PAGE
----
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Here's how a wobble in Earth's axis scattered humanity


Daniel Martins
Digital Reporter

Wednesday, September 21, 2016, 6:33 PM - Though Earth's axis is crucial to the way our climate works, it hasn't always been at today's 23.5o tilt. 

In fact, the planet's axis "wobbles" over the course of about 21,000 years, in relatively common changes known as Milankovitch cycles ("relatively common" when you consider the Earth is about four billion years old). That causes major variation in the amount and distribution of sunlight the Earth's receives, having a major effect on the planet's climate.

Now a new study from the University of Hawaii says such periods of wetter and warmer climate in Africa and the Middle East hastened early humans' spread from Africa into Europe, somewhat earlier than expected.

"Earth's wobble with a periodicity of 21,000 years played a huge role in our dispersal across the planet and most likely also in our evolution and adaptation," lead author Axel Timmermann told LiveScience. "If the climate had been constant over the past 125,000 years, we would have evolved in a very different way."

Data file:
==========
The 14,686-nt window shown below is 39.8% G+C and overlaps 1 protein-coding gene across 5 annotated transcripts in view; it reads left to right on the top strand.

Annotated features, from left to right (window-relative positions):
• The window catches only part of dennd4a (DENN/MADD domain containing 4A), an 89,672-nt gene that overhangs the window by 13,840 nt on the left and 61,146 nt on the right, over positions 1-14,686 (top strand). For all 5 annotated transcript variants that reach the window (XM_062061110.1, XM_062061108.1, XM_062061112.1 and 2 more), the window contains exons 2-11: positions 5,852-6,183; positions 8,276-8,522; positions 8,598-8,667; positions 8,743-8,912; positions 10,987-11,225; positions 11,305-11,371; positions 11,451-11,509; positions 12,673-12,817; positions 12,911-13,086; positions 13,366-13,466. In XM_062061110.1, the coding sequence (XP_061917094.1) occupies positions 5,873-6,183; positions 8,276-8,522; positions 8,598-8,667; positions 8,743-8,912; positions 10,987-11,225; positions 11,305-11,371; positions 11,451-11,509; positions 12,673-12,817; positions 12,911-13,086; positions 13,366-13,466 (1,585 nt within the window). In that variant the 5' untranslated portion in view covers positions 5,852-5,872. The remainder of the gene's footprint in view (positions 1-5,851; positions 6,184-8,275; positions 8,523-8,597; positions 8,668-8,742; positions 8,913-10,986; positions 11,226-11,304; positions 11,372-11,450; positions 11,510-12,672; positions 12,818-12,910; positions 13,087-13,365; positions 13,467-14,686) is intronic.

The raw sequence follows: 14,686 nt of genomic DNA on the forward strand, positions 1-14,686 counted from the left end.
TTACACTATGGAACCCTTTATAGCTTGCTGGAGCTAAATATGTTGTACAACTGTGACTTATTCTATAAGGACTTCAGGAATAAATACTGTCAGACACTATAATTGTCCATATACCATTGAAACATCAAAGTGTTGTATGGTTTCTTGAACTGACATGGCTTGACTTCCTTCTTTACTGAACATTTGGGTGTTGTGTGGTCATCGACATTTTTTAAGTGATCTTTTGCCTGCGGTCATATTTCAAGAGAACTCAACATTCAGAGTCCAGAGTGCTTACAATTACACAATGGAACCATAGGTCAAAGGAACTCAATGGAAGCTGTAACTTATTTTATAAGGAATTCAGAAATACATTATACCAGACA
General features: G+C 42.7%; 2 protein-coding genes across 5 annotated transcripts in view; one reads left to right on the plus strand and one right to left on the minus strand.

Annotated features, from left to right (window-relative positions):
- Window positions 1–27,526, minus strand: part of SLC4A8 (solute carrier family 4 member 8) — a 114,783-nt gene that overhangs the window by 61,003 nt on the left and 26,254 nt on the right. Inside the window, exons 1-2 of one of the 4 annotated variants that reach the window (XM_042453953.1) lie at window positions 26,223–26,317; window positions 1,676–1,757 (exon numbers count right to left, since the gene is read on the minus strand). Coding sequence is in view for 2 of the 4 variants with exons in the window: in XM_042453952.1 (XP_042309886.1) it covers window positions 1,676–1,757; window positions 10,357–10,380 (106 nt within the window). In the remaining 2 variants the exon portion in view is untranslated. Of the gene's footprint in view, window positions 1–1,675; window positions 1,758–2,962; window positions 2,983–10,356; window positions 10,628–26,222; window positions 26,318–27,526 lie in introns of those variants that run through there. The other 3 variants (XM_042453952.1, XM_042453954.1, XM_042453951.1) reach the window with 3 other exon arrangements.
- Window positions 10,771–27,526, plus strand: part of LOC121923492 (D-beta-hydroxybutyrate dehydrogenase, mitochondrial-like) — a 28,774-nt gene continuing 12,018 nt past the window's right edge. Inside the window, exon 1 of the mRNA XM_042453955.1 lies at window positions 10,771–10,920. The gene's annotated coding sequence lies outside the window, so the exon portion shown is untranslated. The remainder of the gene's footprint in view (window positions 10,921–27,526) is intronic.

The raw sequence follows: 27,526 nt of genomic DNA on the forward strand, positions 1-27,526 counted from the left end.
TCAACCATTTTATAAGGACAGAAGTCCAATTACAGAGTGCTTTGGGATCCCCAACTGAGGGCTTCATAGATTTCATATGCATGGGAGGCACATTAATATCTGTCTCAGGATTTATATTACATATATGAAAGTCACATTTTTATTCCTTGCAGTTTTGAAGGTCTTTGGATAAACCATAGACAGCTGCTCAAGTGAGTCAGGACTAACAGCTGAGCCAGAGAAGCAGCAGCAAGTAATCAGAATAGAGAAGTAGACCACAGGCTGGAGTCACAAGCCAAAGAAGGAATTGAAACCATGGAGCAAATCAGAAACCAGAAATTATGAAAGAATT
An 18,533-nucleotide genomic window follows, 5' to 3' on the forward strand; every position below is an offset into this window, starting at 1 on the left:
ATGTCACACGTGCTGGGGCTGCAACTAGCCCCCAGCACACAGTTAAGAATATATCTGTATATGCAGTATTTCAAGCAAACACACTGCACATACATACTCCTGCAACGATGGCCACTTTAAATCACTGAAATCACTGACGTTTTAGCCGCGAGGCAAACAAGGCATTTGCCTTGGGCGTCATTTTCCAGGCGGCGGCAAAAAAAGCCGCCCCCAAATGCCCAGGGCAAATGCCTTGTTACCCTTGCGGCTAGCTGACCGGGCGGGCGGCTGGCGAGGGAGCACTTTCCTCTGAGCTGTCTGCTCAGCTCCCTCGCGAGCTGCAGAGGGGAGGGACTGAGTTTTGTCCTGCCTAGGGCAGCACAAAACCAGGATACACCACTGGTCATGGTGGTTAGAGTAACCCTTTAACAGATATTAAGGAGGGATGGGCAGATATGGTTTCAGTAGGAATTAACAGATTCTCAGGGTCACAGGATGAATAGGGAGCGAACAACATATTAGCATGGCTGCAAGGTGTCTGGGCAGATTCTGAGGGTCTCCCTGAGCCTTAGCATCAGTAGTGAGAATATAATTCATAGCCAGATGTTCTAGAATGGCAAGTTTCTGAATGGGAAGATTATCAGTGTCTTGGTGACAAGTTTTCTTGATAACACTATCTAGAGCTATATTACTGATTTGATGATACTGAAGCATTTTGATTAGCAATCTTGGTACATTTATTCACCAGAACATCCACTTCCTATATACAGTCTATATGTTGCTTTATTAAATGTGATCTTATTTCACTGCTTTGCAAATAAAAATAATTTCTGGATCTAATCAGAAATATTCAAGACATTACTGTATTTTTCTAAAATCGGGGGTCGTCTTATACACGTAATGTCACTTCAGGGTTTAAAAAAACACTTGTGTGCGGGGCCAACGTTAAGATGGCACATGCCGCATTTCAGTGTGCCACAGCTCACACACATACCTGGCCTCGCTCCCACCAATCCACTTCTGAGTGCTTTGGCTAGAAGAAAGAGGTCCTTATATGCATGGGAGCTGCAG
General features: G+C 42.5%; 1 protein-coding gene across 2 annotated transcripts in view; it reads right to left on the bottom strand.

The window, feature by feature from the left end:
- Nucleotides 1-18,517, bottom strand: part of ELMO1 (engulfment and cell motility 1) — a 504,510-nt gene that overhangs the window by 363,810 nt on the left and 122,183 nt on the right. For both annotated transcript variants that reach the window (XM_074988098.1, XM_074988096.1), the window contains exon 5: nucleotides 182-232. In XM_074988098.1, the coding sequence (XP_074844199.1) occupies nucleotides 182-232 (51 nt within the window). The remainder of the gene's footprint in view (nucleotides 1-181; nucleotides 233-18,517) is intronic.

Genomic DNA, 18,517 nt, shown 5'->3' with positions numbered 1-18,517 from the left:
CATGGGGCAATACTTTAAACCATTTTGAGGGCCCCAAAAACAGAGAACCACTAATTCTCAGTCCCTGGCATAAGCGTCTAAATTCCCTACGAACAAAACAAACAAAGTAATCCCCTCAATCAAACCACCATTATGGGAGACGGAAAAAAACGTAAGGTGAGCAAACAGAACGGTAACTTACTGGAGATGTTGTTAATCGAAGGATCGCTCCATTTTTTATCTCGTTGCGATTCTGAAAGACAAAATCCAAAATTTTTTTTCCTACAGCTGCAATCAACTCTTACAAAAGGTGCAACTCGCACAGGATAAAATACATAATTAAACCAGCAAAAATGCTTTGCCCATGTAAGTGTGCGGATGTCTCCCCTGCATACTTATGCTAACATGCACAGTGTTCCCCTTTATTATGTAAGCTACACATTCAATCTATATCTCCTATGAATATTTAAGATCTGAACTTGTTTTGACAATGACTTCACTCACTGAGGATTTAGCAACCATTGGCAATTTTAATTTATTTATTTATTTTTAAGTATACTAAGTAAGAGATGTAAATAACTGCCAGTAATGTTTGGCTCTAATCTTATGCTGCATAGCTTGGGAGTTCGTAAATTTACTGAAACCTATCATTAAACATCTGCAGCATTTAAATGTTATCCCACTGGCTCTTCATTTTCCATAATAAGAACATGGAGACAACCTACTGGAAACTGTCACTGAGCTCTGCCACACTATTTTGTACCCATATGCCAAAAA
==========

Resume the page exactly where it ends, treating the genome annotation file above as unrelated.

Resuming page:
Image: North Africa and the Middle East. Credit: NASA/GSFC/JPL, MISR Team

According to Live Science, those Milankovitch cycles would have opened up a few suitable windows where North Africa and parts of the Middle East would have been green enough to support larger-scale population movements. 

The researchers say some of the results were surprising.

First, one of their simulated scenarios supposes Homo sapiens arriving in Europe 80,000-90,000 years ago, twice as early as the fossil record suggests.

"The green migration gateway that opened up between Africa and Eurasia 110,000–95,000 years ago would have also promoted a low-density migration into Southern Europe and possibly a weak early interbreeding with Neanderthals," co-author Tobias Friedrich, a post-doctoral researcher at International Pacific Research Center, said in a release.

Image: Comparison of modern human (left) and Neanderthal skulls, Cleveland Museum of Natural History, Wikimedia Commons

Another surprising find: Rather than a population exodus, it may have been more of an exchange in later waves.

"In our model simulation we see a complex pattern of human dispersal out of Africa and back flow into Africa, that challenges the more unidirectional away-from-Africa perspective that is still very prevalent in anthropology and some genetic studies," said Timmermann.

The researchers used computer models that took into account human migration data, climate data, and Milankovitch cycles. The study was published in Nature this month.

SOURCES: University of Hawaii | LiveScience | Nature

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